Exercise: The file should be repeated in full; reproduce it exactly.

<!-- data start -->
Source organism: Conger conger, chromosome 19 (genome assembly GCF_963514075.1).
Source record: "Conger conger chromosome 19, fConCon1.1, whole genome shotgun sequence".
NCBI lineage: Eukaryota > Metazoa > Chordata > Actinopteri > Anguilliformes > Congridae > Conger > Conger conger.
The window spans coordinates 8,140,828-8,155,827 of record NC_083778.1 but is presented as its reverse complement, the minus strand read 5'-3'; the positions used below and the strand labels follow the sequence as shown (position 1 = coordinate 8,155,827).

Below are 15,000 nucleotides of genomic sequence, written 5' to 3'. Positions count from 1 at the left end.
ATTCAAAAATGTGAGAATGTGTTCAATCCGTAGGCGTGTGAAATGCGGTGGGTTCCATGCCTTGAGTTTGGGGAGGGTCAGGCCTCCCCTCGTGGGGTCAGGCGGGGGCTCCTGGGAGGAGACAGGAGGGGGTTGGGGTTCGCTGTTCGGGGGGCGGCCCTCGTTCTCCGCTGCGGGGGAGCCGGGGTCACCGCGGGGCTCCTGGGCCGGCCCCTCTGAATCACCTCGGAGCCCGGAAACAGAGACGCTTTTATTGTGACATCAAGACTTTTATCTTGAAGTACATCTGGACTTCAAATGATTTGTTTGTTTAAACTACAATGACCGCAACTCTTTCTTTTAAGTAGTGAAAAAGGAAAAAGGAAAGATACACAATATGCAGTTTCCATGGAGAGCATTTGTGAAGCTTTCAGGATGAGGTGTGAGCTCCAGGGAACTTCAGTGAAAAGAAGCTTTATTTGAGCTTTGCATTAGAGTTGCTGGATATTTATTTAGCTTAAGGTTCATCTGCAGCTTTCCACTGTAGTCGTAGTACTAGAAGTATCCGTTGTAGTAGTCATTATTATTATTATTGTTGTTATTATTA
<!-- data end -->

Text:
Source organism: Conger conger, chromosome 19 (genome assembly GCF_963514075.1).
Source record: "Conger conger chromosome 19, fConCon1.1, whole genome shotgun sequence".
NCBI lineage: Eukaryota > Metazoa > Chordata > Actinopteri > Anguilliformes > Congridae > Conger > Conger conger.
The window spans coordinates 8,140,828-8,155,827 of record NC_083778.1 but is presented as its reverse complement, the minus strand read 5'-3'; the positions used below and the strand labels follow the sequence as shown (position 1 = coordinate 8,155,827).

Below are 15,000 nucleotides of genomic sequence, written 5' to 3'. Positions count from 1 at the left end.
ATTCAAAAATGTGAGAATGTGTTCAATCCGTAGGCGTGTGAAATGCGGTGGGTTCCATGCCTTGAGTTTGGGGAGGGTCAGGCCTCCCCTCGTGGGGTCAGGCGGGGGCTCCTGGGAGGAGACAGGAGGGGGTTGGGGTTCGCTGTTCGGGGGGCGGCCCTCGTTCTCCGCTGCGGGGGAGCCGGGGTCACCGCGGGGCTCCTGGGCCGGCCCCTCTGAATCACCTCGGAGCCCGGAAACAGAGACGCTTTTATTGTGACATCAAGACTTTTATCTTGAAGTACATCTGGACTTCAAATGATTTGTTTGTTTAAACTACAATGACCGCAACTCTTTCTTTTAAGTAGTGAAAAAGGAAAAAGGAAAGATACACAATATGCAGTTTCCATGGAGAGCATTTGTGAAGCTTTCAGGATGAGGTGTGAGCTCCAGGGAACTTCAGTGAAAAGAAGCTTTATTTGAGCTTTGCATTAGAGTTGCTGGATATTTATTTAGCTTAAGGTTCATCTGCAGCTTTCCACTGTAGTCGTAGTACTAGAAGTATCCGTTGTAGTAGTCATTATTATTATTATTGTTGTTATTATTA